In 1838, the electoral laws were reformed leading to elections for the 15 seats on the city council. The rules were initially very strict allowing only the wealthiest citizens to run. In the 1844 elections only 174 citizens qualified out of a total population of more than 7,000. The first city council, mainly composed of wealthy merchants and industrialists, quickly looked to improve the harbour, situated along the Aarhus River. Larger ships and growing freight volumes made a river harbour increasingly impractical. In 1840, the harbour was moved to the coast, north of the river where it became the largest industrial harbour outside Copenhagen over the following 15 years. From the outset, the new harbour was controlled by the city council, as it is to this day.


During the First Schleswig War Aarhus was occupied by German troops from 21 June to 24 July 1849. The city was spared any fighting, but in Vejlby north of the city a cavalry skirmish known as Rytterfægtningen took place which stopped the German advance through Jutland. The war and occupation left a notable impact on the city as many streets, particularly in Frederiksbjerg, are named after Danish officers of the time. Fifteen years later, in 1864, the city was occupied again, this time for seven months, during the Second Schleswig War.

In spite of wars and occupation the city continued to develop. In 1851, octroi was abolished and the city walls were removed to provide easier access for trade. Regular steamship links with Copenhagen had begun in 1830 and in 1862 Jutland's first railway was established between Aarhus and Randers.[5]


In the second half of the 19th century industrialisation came into full effect and a number of new industries emerged around production and refinement of agricultural products, especially oil and butter. Many companies from this time would come to leave permanent iconic marks on Aarhus. The Ceres Brewery was established in 1856 and served as Aarhus's local brewery for more than 150 years, gradually expanding into an industrial district known as Ceres-grunden (lit.: the Ceres-grounds). In 1896 local farmers and businessmen created Korn- og Foderstof Kompagniet (KFK), focused on grain and feedstuffs. KFK established departments all over the country, while its headquarters remained in Aarhus where its large grain silos still stand today. Otto Mønsted created the Danish Preserved Butter Company in 1874, focusing on butter export to England, China and Africa and later founded the Aarhus Butterine Company in 1883, the first Danish margarine factory. The industry became an important employer, with factory employees increasing from 100 in 1896 to 1,000 in 1931, effectively transforming the city from a regional trade hub into an industrial centre. Other new factories of note included the dockyard Aarhus Flydedok, the oil mill Århus Oliefabrik and the ironworks Frichs.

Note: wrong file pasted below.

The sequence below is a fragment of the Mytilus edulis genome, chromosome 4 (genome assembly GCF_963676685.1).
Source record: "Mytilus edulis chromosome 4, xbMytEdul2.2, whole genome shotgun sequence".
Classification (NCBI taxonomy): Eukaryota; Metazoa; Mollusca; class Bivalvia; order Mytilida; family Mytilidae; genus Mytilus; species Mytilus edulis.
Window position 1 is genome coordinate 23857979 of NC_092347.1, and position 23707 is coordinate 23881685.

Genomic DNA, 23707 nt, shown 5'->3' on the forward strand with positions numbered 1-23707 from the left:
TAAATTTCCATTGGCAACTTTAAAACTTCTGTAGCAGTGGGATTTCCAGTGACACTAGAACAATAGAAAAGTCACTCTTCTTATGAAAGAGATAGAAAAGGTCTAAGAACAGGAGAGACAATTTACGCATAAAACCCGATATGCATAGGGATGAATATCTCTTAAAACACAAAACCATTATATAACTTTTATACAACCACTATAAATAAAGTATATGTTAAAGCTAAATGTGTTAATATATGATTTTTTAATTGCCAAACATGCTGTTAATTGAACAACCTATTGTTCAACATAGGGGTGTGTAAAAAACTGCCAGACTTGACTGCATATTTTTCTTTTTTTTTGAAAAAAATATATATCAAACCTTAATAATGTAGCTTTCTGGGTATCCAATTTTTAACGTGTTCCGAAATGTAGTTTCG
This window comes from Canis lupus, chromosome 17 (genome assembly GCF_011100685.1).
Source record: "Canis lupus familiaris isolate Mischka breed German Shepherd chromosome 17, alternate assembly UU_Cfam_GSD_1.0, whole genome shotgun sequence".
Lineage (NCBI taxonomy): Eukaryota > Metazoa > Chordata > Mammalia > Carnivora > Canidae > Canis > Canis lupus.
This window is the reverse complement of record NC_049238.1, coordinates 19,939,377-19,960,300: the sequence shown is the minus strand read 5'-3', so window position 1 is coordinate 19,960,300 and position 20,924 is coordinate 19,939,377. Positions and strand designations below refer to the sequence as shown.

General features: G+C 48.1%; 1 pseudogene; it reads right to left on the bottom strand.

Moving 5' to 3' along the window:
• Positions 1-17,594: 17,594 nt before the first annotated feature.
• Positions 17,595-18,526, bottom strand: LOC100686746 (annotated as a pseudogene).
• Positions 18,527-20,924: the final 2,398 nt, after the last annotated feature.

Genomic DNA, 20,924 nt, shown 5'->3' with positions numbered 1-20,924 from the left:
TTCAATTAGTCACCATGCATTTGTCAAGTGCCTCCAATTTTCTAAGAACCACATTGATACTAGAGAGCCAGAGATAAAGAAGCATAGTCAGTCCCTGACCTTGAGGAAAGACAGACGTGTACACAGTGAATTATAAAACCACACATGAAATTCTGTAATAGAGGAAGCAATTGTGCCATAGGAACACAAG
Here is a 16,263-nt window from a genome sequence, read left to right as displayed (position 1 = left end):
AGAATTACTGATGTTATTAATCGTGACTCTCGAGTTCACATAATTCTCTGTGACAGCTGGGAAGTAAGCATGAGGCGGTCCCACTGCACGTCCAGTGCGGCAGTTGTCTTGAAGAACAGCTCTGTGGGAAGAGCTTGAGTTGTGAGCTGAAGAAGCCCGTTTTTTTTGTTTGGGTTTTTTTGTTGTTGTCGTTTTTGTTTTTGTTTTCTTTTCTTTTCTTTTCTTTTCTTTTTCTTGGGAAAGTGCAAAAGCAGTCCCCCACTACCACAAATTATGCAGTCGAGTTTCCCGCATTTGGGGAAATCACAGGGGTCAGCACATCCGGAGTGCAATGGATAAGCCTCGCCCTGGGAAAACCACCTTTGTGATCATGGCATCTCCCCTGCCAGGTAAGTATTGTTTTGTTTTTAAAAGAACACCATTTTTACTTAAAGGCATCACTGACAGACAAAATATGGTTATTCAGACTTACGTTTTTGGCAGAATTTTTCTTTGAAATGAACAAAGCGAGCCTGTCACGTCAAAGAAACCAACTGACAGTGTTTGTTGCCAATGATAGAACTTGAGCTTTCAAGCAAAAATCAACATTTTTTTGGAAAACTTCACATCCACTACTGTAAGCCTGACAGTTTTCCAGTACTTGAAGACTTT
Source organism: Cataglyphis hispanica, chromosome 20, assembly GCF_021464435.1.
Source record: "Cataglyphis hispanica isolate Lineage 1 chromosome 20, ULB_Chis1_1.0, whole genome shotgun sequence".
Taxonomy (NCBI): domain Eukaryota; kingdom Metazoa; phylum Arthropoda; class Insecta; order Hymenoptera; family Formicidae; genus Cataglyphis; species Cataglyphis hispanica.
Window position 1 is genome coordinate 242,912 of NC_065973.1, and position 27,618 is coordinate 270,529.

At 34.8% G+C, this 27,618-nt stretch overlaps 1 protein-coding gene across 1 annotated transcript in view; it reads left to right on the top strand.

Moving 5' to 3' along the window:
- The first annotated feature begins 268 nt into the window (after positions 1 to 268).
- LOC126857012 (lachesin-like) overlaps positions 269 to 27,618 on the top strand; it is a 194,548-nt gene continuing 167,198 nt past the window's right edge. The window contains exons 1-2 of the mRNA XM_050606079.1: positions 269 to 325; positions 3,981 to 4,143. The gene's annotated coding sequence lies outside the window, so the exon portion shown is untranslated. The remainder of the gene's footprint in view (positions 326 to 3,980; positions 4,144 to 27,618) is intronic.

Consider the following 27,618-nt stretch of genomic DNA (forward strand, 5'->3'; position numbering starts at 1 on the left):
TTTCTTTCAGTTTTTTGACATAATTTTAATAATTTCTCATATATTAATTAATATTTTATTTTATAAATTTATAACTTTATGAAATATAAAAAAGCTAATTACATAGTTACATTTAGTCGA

Aarhus became the largest provincial city in the country by the turn of the century and the city marketed itself as the "Capital of Jutland". The population increased from 15,000 in 1870 to 52,000 in 1901 and, in response, the city annexed large land areas to develop new residential quarters such as Trøjborg, Frederiksbjerg and Marselisborg. Many of its cultural institutions were also established at this time such as Aarhus Theatre (1900), the original State Library (1902), Aarhus University (1928) and several hospitals.

Second World War

On 9 April 1940, Germany invaded Denmark, occupying Aarhus the following day and 5 years hence. The occupation was a destructive period with major disasters, loss of life and economic depression. The Port of Aarhus became a hub for supplies to the Baltics and Norway while the surrounding rail network supplied the Atlantic Wall in west Jutland and cargo headed for Germany. Combined, these factors resulted in a strong German presence, especially in 1944–45. The first years were peaceful in conjunction with the policies of the Danish Protectorate Government, but following the enactment of the Communist Law in August 1941, the first armed resistance and sabotage commenced, gradually growing in intensity over the years with repression and terror in response.